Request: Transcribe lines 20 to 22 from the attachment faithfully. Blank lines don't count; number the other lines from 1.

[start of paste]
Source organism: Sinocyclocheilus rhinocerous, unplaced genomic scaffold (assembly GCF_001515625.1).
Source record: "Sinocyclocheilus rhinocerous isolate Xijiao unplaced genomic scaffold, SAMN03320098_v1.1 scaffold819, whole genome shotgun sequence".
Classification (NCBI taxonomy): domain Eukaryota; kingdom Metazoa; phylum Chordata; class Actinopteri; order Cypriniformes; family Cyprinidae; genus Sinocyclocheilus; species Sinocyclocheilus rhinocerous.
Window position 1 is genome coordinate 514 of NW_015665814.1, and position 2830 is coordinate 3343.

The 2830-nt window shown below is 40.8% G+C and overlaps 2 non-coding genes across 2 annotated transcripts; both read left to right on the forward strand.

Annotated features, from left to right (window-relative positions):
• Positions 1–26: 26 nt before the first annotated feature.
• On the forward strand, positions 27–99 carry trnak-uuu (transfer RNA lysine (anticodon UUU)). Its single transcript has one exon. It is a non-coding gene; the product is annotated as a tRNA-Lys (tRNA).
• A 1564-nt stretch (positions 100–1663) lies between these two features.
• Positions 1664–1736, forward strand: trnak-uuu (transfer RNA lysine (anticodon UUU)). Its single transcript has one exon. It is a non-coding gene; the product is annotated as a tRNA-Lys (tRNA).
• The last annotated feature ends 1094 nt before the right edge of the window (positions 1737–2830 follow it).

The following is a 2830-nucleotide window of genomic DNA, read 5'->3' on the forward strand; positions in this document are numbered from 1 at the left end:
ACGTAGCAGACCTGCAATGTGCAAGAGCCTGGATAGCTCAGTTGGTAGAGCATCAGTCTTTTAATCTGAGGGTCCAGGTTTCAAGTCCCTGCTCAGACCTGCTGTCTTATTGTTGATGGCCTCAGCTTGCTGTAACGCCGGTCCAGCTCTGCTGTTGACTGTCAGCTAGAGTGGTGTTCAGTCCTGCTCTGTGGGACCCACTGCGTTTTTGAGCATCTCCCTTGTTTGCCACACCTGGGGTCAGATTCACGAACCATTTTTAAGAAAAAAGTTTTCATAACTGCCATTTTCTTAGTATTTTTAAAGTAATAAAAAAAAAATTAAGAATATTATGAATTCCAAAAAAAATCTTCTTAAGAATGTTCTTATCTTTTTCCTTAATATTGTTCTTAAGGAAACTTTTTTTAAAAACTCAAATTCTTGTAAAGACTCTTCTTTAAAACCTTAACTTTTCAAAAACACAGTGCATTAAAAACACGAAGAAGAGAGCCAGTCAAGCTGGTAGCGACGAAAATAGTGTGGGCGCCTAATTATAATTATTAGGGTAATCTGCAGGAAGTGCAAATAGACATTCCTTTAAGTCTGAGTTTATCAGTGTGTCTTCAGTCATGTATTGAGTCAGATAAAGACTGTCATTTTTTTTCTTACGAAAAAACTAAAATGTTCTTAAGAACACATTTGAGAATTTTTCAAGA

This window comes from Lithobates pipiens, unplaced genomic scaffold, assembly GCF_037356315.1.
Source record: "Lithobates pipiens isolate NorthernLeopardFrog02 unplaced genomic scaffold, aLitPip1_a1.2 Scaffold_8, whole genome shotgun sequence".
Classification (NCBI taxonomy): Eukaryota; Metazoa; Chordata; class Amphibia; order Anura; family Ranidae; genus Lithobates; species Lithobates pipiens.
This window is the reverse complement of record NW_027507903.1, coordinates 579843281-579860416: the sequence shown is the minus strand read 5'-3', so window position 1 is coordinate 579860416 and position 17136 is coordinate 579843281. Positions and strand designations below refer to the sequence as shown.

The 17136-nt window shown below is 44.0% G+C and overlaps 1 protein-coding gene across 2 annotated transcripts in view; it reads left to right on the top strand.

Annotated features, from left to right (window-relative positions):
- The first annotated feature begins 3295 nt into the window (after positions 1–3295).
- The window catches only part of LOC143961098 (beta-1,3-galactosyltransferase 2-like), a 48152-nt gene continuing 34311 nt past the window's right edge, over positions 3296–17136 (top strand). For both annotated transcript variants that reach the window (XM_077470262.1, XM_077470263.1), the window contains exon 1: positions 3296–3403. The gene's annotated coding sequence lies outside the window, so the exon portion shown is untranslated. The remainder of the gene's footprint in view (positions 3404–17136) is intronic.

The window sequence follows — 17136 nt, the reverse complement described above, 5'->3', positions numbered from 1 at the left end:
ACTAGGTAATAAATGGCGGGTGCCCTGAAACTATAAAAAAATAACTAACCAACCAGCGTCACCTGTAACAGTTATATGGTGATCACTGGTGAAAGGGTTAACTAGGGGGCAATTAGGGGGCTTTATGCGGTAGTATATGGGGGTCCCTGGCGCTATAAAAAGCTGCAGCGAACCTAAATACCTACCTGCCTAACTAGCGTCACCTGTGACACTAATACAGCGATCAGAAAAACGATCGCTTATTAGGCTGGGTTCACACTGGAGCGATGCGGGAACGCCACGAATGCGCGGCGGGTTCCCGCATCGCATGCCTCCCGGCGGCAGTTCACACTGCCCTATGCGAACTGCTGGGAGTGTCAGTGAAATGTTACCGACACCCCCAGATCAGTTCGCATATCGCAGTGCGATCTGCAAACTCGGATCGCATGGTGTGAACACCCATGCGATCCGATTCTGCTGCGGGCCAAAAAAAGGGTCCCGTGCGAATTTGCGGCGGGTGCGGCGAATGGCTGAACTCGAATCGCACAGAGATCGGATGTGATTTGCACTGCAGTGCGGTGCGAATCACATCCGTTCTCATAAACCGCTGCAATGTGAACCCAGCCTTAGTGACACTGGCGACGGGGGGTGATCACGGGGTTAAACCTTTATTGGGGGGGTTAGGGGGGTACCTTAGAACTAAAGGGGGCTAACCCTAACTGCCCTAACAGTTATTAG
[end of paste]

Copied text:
- The first annotated feature begins 3295 nt into the window (after positions 1–3295).
- The window catches only part of LOC143961098 (beta-1,3-galactosyltransferase 2-like), a 48152-nt gene continuing 34311 nt past the window's right edge, over positions 3296–17136 (top strand). For both annotated transcript variants that reach the window (XM_077470262.1, XM_077470263.1), the window contains exon 1: positions 3296–3403. The gene's annotated coding sequence lies outside the window, so the exon portion shown is untranslated. The remainder of the gene's footprint in view (positions 3404–17136) is intronic.

The window sequence follows — 17136 nt, the reverse complement described above, 5'->3', positions numbered from 1 at the left end: